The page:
The Japanese name for forest bathing is Shinrin-yoku. The Japanese Ministry of Agriculture, Forestry, and Fisheries suggested the name in 1982. Many a stressed-out worker was offered a prescription for forest bathing in the years after. Then and now, forest bathing referred to getting out into nature and taking time to be aware of the birdsong, the wind in the trees, and the smell of fresh air.
It is easy to imagine the soothing effects of a stroll in the outdoors. But, if something is enjoyable, does it mean it's good for you?
What does science say about the psychological benefits of getting out in nature?
Research on forest bathing has found many benefits for mental health. Time spent in nature reduces negative thoughts and increases positive thoughts.
It decreases all the physical components of stress. These include reduced heart rate and blood pressure. Levels of the stress hormone cortisol also decreased. When our body is not experiencing the stress response, it is easier to think positively.
Those who think positively tend to be happier and healthier than those who don't.
The forest bathing idea spread worldwide. In many cities, you can find certified forest therapy guides who can guide the relaxation journey. These experiences are slow rambling hikes through a forest. The therapist will be knowledgeable about the native plants and animals. They will also be adept at methods to quiet the mind and relax the body.
What if forest bathing cannot be a regular part of daily life? Can small elements of nature improve mental health? It turns out the presence of house plants can have significant positive effects.
Post-operative patients heal faster if they have plants or cut flowers in their room. Productivity increases when potted plants are added to workspaces. College students sharing living spaces with plants experience less anxiety. House plants increase creativity; this is true for adults and children.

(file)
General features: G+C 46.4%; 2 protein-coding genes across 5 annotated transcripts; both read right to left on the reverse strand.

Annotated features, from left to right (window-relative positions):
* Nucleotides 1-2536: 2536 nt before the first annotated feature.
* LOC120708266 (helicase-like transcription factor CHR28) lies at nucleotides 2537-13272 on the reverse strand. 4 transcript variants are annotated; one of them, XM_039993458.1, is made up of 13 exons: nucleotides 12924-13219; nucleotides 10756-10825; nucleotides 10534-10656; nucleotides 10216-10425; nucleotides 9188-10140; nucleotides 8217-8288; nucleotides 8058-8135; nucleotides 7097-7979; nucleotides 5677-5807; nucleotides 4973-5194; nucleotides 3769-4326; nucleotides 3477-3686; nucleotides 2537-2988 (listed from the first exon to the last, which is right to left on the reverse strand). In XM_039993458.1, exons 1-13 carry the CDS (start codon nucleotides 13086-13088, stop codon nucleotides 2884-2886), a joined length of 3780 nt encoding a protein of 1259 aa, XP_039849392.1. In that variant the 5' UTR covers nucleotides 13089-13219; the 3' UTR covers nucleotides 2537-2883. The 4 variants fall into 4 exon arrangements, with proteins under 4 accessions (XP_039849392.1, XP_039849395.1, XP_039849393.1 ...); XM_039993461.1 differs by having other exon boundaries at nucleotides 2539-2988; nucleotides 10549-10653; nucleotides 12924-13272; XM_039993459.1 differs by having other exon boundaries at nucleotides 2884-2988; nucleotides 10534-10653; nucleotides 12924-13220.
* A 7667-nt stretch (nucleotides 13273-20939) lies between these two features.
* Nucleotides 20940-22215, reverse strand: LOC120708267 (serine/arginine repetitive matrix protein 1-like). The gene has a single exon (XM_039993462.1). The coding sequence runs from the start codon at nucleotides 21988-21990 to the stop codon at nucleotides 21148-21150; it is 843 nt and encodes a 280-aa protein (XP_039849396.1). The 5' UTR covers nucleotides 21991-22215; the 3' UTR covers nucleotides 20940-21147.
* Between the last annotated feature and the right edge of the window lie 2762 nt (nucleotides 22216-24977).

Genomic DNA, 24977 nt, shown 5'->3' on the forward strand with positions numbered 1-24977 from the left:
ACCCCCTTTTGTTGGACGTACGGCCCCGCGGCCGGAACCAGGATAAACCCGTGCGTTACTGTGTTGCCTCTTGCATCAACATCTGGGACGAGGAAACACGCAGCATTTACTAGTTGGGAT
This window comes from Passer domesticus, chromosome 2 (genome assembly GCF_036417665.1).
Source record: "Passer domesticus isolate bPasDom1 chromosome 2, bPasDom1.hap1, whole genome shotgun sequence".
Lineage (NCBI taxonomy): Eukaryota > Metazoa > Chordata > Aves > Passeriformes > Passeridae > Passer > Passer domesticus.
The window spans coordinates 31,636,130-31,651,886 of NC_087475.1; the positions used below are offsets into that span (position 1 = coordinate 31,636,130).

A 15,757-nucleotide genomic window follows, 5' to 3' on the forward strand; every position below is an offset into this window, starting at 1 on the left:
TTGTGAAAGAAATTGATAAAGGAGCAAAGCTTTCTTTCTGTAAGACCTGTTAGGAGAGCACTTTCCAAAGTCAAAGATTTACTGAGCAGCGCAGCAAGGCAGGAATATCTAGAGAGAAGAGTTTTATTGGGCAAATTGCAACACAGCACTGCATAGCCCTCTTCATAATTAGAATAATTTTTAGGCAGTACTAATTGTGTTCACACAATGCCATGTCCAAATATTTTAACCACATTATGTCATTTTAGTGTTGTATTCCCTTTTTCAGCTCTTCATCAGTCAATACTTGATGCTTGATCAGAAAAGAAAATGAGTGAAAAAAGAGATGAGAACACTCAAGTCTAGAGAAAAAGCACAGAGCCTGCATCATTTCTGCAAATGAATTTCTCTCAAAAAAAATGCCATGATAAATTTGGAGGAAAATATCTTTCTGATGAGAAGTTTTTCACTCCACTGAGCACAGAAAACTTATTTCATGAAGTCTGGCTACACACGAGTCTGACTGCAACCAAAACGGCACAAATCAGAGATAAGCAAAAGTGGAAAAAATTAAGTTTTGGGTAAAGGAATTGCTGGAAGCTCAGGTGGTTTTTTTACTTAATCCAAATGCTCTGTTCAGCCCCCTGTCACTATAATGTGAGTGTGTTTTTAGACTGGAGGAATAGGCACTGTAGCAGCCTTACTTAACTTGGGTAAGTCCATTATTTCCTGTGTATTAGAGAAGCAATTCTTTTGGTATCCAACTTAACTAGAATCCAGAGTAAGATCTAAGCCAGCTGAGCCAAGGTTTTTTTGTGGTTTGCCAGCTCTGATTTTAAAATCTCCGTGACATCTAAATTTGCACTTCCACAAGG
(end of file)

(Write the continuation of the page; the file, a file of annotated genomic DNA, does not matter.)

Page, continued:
Many house plants are easy to take care of, and some do double duty. For example, Aloe can be used for sunburn and skin wounds, herbs for cooking, and jade plants clean the air.
If it is not possible to surround oneself with alive bits of greenery, pictures of the forest may do the trick. Looking at images of nature settings reduces blood pressure, heart rate, and cortisol. The reduction in the stress response is almost as significant as when people are in the forest.
Looking at images of beautiful outdoor destinations is a form of a "mental vacation." When people take a "mental vacation," they focus on the beautiful scenery in the picture. It is like meditation in that there is focus and calm. Frequent meditation increases feelings of well being improves focus and creativity.
Research has found cities that have more space dedicated to nature have citizens who live longer. This did not measure if citizens were spending time in the green spaces, only that they lived longer. So simply living adjacent to green spaces has its benefits.
Don't forget pets are elements of nature as well. Combine plants and pets in a home you are doubling your caretaking responsibilities. Taking care of other living things is a reason to get out of bed in the morning. Like animals, it is clear when plants are getting the water, sunlight, and nutrition they need. Helping a living thing to thrive has proven to be good for mental health.
If you are looking for a low-cost, enjoyable way to relieve stress and protect your mental health, nature is a good option. Whether it is taking a walk in the woods, enjoying house plants, or simply staring at pictures of beautiful locations, nature can be good for your health.